Ecomomic & Business Development

Economic & Business Development

Stronger Economies Together

set_logo_finalStronger Economies Together (SET) empowers communities and counties in rural America to work together in developing and implementing an economic development blueprint for their multi-county region that strategically builds on the current and emerging economic strengths of that region. Creating, attracting and retaining jobs as a single rural county in isolation from other nearby counties is becoming increasingly ineffective. In today’s global marketplace, economic development progress is more likely to be realized when rural, suburban and urban communities work together as a region to assess their resources and then design and implement plans that build on their assets and comparative economic strengths.



Stronger Economies Together: A National Initiative Spurring Regions to Build Stronger, More Vibrant Economies

Since its official launch in 2010, the Stronger Economies Together (SET) program has had one goal in mind – to spur a core group of contiguous rural counties to work together in designing and acting on a high quality regional plan that builds on its major economic assets. With major funding provided by USDA Rural Development and coordinated at the national level by the Southern Rural Development Center (SRDC) at Mississippi State University, SET has emerged as a premier program that helped strengthen the economic vitality of rural regions across the U.S. Today, more than 30 states and dozens of regions have been a formal part of the SET program, and the plans that many of these regions put in place have garnered millions of dollars that have allowed these regions to build a stronger, more vibrant economy for their regions over the long term.

Core SET Topics

Regional teams involved in the SET program are introduced to a wealth of information and “hands-on” activities that are designed to help strengthen their ability to successfully plan and implement a high quality regional plan. Topics introduced in the SET sessions include:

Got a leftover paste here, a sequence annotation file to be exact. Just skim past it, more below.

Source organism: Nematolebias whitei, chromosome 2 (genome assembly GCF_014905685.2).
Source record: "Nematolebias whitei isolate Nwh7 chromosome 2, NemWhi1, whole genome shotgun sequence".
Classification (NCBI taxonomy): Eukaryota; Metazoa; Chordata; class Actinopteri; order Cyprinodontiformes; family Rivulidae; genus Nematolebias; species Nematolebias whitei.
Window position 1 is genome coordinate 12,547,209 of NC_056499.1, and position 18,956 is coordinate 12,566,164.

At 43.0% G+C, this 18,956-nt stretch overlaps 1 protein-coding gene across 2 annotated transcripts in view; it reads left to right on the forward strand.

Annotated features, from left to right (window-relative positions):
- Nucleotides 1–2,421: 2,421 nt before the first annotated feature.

• Conducting a Regional Civic Forum
  • Exploration of Regional Data
  • Evidence Based Planning
  • Connecting Capitals
  • Finalizing a High Quality Regional Plan

The Indiana SET Program: Advancing Regional Collaboration

Purdue Extension and the Purdue Center for Regional Development have partnered with the Indiana Office of USDA Rural Development (RD) to sponsor, deliver and expand the Stronger Economies Together (SET) program in the state. Indiana is one of 31 states selected by USDA Rural Development to be part of the network of SET programs across the nation.

The Indiana SET program is intended to help rural counties band together to design and implement a strong regional economic development blueprint, one that builds on the economic strengths of that multi-county area. The Purdue/USDA team provides extensive technical and capacity-building support to Indiana regions that have been formally accepted into the SET program, all at little or no cost to the region.

Applying for the Indiana SET Program

Given that the Indiana SET program is part of the national SET initiative, only when a formal “call for proposals” has been announced by the Purdue Center for Regional Development, Purdue University Extension or the Indiana Office of USDA Rural Development can an existing or proposed regional group submit an application for possible acceptance into the SET program. The “call for proposals” typically occurs once a year.

Determining a Region’s Eligibility

Any regional group that meets and embraces the following core elements of the SET program can apply:

  • The Rural Requirement: 51 percent or more of the region’s population should be classified as rural OR 75 percent of the land in the region should be located in its rural areas.
  • Three or More Contiguous Counties: The proposed SET region should be composed of a minimum of three contiguous counties.
  • A Diverse Regional Team: A diverse, representative group of people and organizations should be part of the SET regional team.
  • Study Regional Data: The team should be willing to give careful study to a wide array of sound data that can help it discover the region’s economic strengths and opportunities.
  • A Solid Regional Plan: A high quality regional economic development plan that serves as the blueprint for action should be a concrete outcome of the team’s work.
  • Input from Local Residents: Inviting residents to weigh in on the region’s proposed regional plan should be supported by SET team members.


Michael Wilcox

Michael Wilcox

Community Development Assistant Program Leader